PLATFORM is an iconic new design quarter located in the Hayden Tract neighborhood of Culver City. It is a collection of retail spaces, offices, and restaurants housed in 6 buildings that wrap around a central courtyard. From the architecture to the tenants, PLATFORM celebrates art and design across industries.
The original project site was located in an abandoned and blighted area of Culver City. Situated in between the Helms Bakery District, Downtown Culver City, and the new metro line station, this area had fallen behind and was in need of life. It was the perfect opportunity to inject this neighborhood with a dose of fresh and bold design.
PLATFORM is unique in its urban atmosphere that blends grit and cultivated, found and discovered, and repurposed with new. The team at Abramson Teiger Architects was able to create a culture that celebrates uniqueness through various architectural diversities that still manage to exist in a definitive overall vision. The design acts as a memory book from occupants past. It is a resurrection and a celebration of abandoned prior operations that have now been reimagined through the art of
architecture. The eclectic nature of the project derives from the history of this site, and our desire to keep those elements woven throughout.
There is a history to this site that has come full circle with the opening of the new metro line station. The project site’s history dates back to its existence as a railroad station that was frequented with freight trains.
It was an abandoned railroad spur with old boxcars, which is where the box car building idea came from. It purposely looks stacked to represent the scattered abandoned shipping containers.
A detail shot of the Boxcar building shows it's stacked architecture.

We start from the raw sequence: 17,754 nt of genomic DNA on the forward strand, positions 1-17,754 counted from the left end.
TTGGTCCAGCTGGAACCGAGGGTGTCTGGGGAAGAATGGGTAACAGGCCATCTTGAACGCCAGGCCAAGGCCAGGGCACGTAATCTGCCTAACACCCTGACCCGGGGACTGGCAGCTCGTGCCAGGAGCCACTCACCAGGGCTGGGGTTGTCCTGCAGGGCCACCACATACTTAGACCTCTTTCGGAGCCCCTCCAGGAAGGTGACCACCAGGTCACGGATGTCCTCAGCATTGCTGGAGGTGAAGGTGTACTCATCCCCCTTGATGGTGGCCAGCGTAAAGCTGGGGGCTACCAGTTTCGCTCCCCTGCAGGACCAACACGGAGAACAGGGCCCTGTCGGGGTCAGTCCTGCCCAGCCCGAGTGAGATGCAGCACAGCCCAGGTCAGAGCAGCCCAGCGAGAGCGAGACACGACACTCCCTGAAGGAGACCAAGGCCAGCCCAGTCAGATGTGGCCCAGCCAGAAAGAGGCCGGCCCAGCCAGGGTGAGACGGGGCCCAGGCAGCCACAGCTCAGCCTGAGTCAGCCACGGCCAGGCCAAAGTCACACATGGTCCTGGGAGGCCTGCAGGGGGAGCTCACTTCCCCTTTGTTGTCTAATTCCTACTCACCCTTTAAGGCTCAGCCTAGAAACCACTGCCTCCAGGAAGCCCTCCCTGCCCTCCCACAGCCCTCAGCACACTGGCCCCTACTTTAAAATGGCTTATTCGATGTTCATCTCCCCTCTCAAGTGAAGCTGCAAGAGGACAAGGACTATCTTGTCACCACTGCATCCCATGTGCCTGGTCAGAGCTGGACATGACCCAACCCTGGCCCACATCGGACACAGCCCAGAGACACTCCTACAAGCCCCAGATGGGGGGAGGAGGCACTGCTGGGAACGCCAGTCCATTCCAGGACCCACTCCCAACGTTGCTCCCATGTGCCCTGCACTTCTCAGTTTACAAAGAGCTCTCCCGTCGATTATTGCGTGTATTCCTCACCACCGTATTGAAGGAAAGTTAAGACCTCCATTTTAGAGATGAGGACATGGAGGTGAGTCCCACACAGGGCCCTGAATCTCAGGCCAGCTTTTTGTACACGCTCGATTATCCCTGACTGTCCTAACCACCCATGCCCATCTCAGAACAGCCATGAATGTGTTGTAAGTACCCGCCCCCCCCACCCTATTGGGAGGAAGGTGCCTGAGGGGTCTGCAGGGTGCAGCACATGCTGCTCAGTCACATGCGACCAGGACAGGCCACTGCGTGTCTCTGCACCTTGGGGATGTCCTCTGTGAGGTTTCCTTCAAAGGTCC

The design of the event space on the top floor was inspired by a greenhouse. If you think about the abandoned box car site, you can also picture that over time, plants began to grow over. The greenhouse space is a reinvention of this concept, represented in a form that houses a physical space.
An interconnectivity between the buildings allows for a progressive user experience that taps into modern consumer behaviors.
On the left, the car repair bays were repurposed and now exist as individual shops and restaurants such as Loqui Taco Bar, Blue Bottle Coffee, and Aesop. These rows of car bays used to have garage doors that opened up to a slot for the car to pull in for repair work. Now, the garage doors have been replaced with glass storefronts and these slots are the store interiors.
The interiors of the repurposed car bays show their industrial background. This taco bar, also designed by Abramson Teiger Architects, has raw cinder block on the walls leftover from its car repair roots.
The old car dealership showroom was adapted into an art gallery.
Industrial elements are embraced throughout the various retail stores. The Abramson Teiger Architects design team balanced raw grit with a sprawling green in popular men's boutique Magasin.
Murals on the white stucco were commissioned works by popular artist Jen Stark.
A central courtyard with California-made seating by Ilan Dei.